How do I search for questions with specific tags?

Stack Overflow tag filtering

What do "favorite tags" and "ignored tags" do?

When I do see a question that I could answer, I don't even have the ability to comment to ask for more information - the only thing I can do is post an answer, which I try to avoid doing unless I'm 100% sure about it

You only need to get to 50 to be able to comment. How does "Reputation" work? Explains the various ways to get this. I'm sure you could find a way that may be lower pressure. For example suggesting edits that are approved get +2.

Also while its not ideal you can always answer a question that you are 85% sure of instead of 100% . Worst case scenario you'll have to edit or delete your answer.

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Even the areas that I do feel pretty comfortable with can be pretty humbling. C++ is a good example -- I feel like I've got a pretty good grasp of the language, but looking at some of those questions really makes me re-consider that opinion. –  mikeTheLiar Jun 19 '12 at 17:04

It might help if you added Programmers Stack Exchange in your daily routine. Programmers main focus is conceptual questions on software development, and to put it simply our (good) answers tend be thorough(ish) explanations on why and how a solution works, instead of the Stack Overflow norm of providing a solution that works. I think that for a beginner it's a bit more important to understand the concepts first, and care for a coding solution later, and Programmers may prove a bit more useful to you than Stack Overflow (for now).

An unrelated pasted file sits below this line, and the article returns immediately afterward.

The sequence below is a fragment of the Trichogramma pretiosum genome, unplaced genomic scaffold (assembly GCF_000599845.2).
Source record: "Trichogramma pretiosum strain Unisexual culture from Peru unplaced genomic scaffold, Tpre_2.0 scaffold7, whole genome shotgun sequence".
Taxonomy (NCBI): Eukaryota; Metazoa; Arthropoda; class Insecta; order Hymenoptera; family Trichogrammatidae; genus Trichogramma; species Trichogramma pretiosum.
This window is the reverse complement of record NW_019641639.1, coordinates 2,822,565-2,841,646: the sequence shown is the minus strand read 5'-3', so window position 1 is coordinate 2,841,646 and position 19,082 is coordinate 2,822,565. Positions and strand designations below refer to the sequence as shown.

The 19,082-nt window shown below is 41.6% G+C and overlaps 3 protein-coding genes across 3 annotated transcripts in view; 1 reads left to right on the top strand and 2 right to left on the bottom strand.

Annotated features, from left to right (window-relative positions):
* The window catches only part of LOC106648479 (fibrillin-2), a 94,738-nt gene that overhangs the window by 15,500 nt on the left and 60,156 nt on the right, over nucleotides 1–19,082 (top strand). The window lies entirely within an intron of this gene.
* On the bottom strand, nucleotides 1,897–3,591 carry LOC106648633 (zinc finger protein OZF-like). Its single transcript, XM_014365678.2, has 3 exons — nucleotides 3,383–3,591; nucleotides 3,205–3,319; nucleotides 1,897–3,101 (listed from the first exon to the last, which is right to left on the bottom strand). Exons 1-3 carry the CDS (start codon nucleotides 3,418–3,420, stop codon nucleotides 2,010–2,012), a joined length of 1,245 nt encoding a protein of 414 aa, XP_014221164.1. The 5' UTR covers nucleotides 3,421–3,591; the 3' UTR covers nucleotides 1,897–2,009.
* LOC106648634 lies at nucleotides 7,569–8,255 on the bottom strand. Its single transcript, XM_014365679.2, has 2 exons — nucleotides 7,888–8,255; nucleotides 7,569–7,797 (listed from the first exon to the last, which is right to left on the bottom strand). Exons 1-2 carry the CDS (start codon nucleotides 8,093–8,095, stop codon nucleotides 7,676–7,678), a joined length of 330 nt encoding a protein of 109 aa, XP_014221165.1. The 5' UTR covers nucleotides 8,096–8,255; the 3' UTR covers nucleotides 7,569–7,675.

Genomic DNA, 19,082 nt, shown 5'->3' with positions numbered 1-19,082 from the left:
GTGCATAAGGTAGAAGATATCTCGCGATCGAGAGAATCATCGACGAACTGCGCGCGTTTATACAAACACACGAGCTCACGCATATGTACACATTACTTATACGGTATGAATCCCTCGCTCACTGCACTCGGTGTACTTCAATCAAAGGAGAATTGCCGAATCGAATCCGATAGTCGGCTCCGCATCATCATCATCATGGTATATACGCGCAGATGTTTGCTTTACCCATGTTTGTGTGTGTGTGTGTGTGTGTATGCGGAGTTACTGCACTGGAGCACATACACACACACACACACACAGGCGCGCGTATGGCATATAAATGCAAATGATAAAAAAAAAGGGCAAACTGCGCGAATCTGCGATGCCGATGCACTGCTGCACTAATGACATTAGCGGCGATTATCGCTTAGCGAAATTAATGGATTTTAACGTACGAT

However, there is a catch, we don't really cater to beginners the way Stack Overflow does, and although you'll enjoy reading through our questions and answers, you might find it a tad difficult to ask a question. That's perfectly fine, I haven't managed to post a good question on Programmers, albeit being a moderator ;)

As for Stack Overflow:

  • You have 21 rep currently, which means you can talk in chat. Getting a quick clarification on a question from the platform's specific chat room may be all you need in understanding the question.
  • You'll soon get 50 rep, which will allow you to comment everywhere. A quite helpful privilege to have, when you get there, don't be afraid to ask askers and answerers for clarifications.
  • Everyone of us is a beginner in something, there's a ton of question and answers I have absolutely no idea what they are about. Not even the slightest clue.
  • Don't just read. If there's an answer on a language you're somewhat familiar with that you don't completely understand, fire up your IDE and hack away. Seeing the code actually work is far more valuable than reading about it, and even just typing it will help (a tiny bit).
  • Don't waste your time worrying. Don't get stuck in a puzzling question or answer, if you don't get it staring at the screen won't help much. Move on to the next one, and then to the next one. There's a mega-bazillion questions for you to explore...